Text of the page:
Tag Archives: Labor

The Egyptian Uprising

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-Chris Shortsleeve

The uprising in Egypt is escalating. Imperialists who have said that ‘stability’ is what makes for good democracy, racists who have said that Arabs do not want their freedom, patriarchs who have said that women do not attend, much less lead, protests, and the Western middle classes who have wanted to paint the Egyptian uprising as a Twitter and Facebook-happy ‘Cedar Revolution’ of doctors and lawyers, have all in the last two weeks seen their pseudo-sociological assumptions about the Egyptian people collapse.

On Tuesday, one of the largest pro-democracy demonstrations yet went down in Cairo – this after days of the US media reporting, and the Mubarak regime requesting, a return to “normalcy” in Egypt – and perhaps even more significantly, new and militant strikes are now emerging throughout Egypt: six thousand Suez Canal workers have gone on strike in Suez, Port-Said, and Ismailia. They are being joined by railway technicians and oil workers, by government, sanitation, and court employees, and by factory workers both in Suez and historic, militant Mahalla. Independent trade unions are forming, and calls are being circulated for both single-day and more sustained General Strikes. The working class is moving in Egypt.

And while the Mubarak regime unleashes both direct and extra-parliamentary repression against the pro-democracy forces, while Torturer-in-Chief Omar Suleiman issues a mixture of pleas, threats, and mild economic ‘reforms’, and while both the Obama administration and the Egyptian opposition itself cannot coherently say whether they are for dictatorship or democracy, cannot unequivocally call for the Mubarak regime to be dismantled and for Mubarak and Suleiman to step down, the Egyptian people are showing no signs of giving up, and are continuing to call for the entire government’s dismissal.
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Two Views on the Recent Strikes in France

Mouvement Communiste has written up a brief report and analysis of the strikes that have broken out over the last month in response to the attempts by the Sarkozy government

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An attempt to report on the situation in France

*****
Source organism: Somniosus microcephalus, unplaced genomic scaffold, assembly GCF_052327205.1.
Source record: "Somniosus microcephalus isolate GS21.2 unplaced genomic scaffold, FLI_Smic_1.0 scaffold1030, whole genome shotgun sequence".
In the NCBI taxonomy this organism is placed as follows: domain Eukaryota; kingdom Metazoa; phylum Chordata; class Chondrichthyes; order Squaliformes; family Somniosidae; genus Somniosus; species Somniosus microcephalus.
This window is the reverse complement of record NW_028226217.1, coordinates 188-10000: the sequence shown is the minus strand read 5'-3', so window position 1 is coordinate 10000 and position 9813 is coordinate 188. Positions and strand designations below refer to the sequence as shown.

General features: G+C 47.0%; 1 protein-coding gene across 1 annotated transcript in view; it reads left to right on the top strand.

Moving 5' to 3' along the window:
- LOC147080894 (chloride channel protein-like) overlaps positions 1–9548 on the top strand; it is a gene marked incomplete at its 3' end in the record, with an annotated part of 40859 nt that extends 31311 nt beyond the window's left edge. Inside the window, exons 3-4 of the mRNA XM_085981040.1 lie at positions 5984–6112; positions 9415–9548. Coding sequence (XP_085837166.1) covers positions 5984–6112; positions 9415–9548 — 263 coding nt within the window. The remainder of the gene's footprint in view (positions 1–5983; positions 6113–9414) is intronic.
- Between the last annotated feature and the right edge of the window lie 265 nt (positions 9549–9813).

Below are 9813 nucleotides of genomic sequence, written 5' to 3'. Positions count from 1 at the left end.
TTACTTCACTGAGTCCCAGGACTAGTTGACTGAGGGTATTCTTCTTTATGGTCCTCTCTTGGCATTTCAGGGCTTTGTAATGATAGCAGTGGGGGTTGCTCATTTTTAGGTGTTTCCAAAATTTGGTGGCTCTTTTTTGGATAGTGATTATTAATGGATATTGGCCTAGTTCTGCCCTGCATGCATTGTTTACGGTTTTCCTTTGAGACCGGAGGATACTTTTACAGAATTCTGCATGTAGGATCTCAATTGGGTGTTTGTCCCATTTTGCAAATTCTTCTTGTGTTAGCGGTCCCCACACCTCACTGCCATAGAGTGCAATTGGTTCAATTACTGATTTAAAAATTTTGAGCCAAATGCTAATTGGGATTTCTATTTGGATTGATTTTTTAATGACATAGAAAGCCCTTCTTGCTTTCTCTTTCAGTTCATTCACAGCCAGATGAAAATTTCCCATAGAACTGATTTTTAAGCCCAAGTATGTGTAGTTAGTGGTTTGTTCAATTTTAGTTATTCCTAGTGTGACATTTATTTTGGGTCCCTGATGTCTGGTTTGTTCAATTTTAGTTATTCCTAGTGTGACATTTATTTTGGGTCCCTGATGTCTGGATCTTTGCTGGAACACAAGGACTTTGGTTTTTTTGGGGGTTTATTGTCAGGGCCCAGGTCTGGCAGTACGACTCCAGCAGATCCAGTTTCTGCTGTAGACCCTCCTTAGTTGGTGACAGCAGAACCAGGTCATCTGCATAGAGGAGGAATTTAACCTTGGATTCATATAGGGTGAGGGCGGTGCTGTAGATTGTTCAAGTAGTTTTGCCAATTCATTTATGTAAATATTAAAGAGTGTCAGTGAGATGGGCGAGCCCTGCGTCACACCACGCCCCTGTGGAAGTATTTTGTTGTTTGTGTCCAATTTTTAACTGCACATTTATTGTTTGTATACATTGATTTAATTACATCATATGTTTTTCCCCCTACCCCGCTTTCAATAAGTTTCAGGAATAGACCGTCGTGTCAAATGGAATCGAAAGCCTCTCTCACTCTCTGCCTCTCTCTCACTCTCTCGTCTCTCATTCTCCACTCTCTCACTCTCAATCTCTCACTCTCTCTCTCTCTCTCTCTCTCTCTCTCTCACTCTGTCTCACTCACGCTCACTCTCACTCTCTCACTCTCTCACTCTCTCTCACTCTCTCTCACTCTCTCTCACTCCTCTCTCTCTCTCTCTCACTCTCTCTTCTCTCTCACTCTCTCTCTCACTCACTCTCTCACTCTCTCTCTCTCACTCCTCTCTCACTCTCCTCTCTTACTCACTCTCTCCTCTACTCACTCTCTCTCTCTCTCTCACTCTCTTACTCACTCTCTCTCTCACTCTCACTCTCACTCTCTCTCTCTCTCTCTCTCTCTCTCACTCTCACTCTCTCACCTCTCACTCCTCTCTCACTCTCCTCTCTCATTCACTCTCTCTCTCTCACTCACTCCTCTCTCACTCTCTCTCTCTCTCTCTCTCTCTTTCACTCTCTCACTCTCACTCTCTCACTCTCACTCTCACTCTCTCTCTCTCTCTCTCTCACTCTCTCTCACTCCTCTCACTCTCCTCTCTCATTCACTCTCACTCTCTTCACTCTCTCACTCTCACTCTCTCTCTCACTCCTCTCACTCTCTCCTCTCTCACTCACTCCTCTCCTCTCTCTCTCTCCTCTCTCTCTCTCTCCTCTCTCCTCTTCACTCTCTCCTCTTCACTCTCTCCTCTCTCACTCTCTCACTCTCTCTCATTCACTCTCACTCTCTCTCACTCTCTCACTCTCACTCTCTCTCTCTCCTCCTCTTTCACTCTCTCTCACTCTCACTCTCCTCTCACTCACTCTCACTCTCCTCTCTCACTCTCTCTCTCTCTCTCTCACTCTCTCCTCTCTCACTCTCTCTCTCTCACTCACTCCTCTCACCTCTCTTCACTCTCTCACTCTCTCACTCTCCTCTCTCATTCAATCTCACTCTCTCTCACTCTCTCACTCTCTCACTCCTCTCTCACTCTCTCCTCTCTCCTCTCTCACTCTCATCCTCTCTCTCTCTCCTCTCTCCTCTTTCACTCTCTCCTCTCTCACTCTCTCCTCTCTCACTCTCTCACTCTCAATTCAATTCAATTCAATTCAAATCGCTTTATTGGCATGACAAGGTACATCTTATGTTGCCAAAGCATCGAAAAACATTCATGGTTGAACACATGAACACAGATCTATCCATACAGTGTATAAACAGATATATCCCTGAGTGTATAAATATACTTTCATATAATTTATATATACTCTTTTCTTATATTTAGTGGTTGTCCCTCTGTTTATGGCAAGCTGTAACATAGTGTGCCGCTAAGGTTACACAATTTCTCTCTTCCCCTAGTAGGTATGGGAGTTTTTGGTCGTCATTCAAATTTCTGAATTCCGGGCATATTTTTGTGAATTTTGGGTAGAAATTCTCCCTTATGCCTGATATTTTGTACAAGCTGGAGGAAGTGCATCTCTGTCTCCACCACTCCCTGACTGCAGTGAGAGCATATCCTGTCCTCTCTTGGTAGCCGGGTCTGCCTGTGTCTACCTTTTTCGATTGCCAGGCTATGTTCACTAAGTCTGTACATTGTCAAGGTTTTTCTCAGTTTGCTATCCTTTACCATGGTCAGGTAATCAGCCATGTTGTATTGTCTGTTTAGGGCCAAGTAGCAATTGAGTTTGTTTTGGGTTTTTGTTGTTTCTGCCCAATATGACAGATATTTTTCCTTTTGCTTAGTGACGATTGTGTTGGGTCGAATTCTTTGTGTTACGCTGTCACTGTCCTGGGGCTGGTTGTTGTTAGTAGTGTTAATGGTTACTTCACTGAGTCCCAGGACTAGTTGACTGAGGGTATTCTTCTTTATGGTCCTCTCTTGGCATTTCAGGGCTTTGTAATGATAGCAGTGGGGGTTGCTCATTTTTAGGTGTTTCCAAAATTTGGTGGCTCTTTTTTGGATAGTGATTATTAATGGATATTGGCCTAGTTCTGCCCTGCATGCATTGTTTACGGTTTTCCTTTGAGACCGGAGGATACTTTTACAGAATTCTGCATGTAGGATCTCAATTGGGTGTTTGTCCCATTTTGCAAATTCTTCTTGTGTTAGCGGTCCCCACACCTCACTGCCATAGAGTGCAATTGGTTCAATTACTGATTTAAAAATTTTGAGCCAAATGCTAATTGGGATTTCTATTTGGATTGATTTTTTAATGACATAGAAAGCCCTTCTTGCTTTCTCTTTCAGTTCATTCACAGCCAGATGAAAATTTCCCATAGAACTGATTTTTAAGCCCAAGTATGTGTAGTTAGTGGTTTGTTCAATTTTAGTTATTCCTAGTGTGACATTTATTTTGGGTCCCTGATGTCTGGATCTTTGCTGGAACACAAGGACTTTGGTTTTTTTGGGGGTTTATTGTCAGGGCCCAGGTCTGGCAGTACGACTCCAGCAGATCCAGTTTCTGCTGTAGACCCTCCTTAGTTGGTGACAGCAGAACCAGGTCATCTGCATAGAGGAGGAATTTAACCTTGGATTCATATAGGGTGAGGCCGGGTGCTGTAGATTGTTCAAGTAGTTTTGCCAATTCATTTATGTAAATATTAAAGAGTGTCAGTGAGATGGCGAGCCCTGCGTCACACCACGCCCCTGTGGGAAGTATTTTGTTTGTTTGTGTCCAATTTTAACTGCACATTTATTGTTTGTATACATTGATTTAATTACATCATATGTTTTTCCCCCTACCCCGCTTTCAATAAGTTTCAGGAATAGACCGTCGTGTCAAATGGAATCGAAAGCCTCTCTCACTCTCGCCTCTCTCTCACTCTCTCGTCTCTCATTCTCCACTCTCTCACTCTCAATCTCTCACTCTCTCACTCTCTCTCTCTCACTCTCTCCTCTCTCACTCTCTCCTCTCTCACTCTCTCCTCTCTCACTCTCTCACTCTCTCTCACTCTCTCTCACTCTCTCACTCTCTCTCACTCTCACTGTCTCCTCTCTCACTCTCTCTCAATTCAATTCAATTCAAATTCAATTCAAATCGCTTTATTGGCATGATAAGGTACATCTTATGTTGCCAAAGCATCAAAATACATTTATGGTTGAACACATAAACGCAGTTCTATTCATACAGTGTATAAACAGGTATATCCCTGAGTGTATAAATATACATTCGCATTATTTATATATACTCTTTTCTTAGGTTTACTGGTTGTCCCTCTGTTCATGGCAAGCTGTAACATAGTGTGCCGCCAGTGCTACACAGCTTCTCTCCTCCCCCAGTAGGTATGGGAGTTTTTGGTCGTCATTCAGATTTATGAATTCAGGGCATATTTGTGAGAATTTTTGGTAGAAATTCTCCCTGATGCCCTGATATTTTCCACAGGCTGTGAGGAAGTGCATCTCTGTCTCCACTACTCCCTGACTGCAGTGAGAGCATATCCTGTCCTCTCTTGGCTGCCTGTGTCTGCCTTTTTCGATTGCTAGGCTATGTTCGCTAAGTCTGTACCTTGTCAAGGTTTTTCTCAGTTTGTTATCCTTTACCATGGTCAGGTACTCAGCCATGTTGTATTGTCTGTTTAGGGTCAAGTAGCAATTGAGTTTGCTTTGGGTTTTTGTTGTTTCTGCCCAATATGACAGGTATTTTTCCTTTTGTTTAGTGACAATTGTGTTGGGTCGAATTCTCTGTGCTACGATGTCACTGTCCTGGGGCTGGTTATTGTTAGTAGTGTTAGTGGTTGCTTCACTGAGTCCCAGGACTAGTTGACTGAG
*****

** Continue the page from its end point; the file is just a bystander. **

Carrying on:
by Mouvement Communiste

General overview

We have seen a growing number of demonstrators in many towns and cities of France in demonstrations called by the unions and supported by official left-wing parties. But on the side of working class strikes the figure is not so bright.

First of all, strikes have not hit “private” sector industry (with some exceptions detailed later). Our two Paris area big automotive assembly plants, Renault in Flins and Citroën in Aulnay saw only 100 strikers among a workforce of roughly 4000 (i.e. even not all the union delegates went on strike); as some workers said, “the mood is not there”. Even in demonstrations there were very few banners relating to private companies….

They finish with some conclusions:

…..On the content

We can say that confusion is deeply rooted in the movement. If everybody understands that the government “reform” is an attack on the working class, there was no expression of the view that pensions are wages. On the contrary, the ideology of defending the “French social system” is still very strong, not to mention talking about “solidarity among generations”…..

….On the unions
Contrary to what many leftists thought, unions were not opposed to the “movement” and not ready to “betray” it. Their “offer” was very broad. From the SUD completely unrealistically calling for a “General Strike”, to the CFDT being more “realistic” and waiting for a government response, through the CGT being more realistic according to the weak balance of power in the strikes, and divided by some extremist rank and file-ists, the usual limited scheme of “betrayal” does not apply up to now…..

….To remain optimistic

In many places very tiny groups of people tried to organize themselves on a rank and file basis to do something, for instance blocking the economy. However unrealistic it is, it certainly allows people to create horizontal links that could be useful for the future. We have participated in Paris in an “Inter-category assembly” (however foolish may be the name of such a gathering, regarding reality) organized around engineers of SNCF in Paris Est and other workers. This could be a chance for the future if links are maintained….

Read the rest here